Los Angeles handled the equivalent of more than 705,000 containers last February, so the projected decline would mean about 176,000 fewer containers moving through the port this month. About 9.3 million boxes passed through the port in 2019. Shipping volumes out of China have plunged as the shutdowns in the wake of the outbreak crimp industrial production, with ocean carriers cancelling many sailings from China to the rest of the world since late January.
Just yesterday, Mallory Alexander received notification that the terminals at Los Angeles and Long Beach are limiting gate hours or closing gates for one or both shifts intermittently due to the vast reduction in import traffic. Further, the terminals are also implementing restrictions for mandatory dual transactions, No Drop chassis transactions and potential multiple day closures per week. This process is causing delays in accessing equipment for export, empty returns and export returns. As a result, there may be difficulty timely returning empty import containers; we encourage all cargo owners to work closely with service providers. Some dray carriers are leaving the containers spotted until a redelivery appointment is confirmed at the terminal, in an effort to reduce costs. With the current closures, this period can be up to 72 hours, not counting weekends.
Mallory Alexander is working with our vendors to expedite cargo through the terminals. If you have a question or concern about a specific shipment or shipment deadline, please reach out to your Mallory Representative.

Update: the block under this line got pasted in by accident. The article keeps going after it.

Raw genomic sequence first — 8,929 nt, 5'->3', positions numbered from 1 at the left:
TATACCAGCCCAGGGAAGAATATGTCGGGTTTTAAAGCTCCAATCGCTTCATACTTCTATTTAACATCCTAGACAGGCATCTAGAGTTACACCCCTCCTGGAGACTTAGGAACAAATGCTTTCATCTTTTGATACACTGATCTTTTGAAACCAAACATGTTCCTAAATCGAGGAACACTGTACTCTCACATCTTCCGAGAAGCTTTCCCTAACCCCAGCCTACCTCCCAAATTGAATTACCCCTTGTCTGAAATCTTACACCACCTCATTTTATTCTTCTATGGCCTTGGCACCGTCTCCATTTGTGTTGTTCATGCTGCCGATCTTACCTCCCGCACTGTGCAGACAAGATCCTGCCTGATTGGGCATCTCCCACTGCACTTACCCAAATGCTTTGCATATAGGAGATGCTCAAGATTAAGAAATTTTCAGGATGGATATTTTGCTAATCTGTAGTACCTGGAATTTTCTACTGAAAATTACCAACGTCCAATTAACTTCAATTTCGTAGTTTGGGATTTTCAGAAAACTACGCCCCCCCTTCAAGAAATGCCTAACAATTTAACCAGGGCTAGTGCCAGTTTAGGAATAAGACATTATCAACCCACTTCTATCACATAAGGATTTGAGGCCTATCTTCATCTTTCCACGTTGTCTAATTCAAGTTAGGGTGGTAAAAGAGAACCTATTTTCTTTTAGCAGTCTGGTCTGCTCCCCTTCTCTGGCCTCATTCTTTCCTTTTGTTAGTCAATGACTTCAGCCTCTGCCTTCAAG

Below is an update in China as it stands today:
Carrier research has indicated that demand is not strong currently, but a forecast of space demand will be steadily strengthened over the next few weeks. We encourage all cargo owners to push suppliers to book early and provide forecasts as a result of voided sailings.
Some carriers are extending current rates until mid-March; but have filed GRI’s for later dates to support any increase in demand.
Some charter flight operators have resumed routes from China to the US. Since demand still exceeds supply, it is expected that many airlines will increase their rates until mid-March, dependent on market fluctuations in key areas such as Los Angeles, San Francisco and Seattle.
Source: Wall Street Journal, Mallory Alexander Asia-Pacific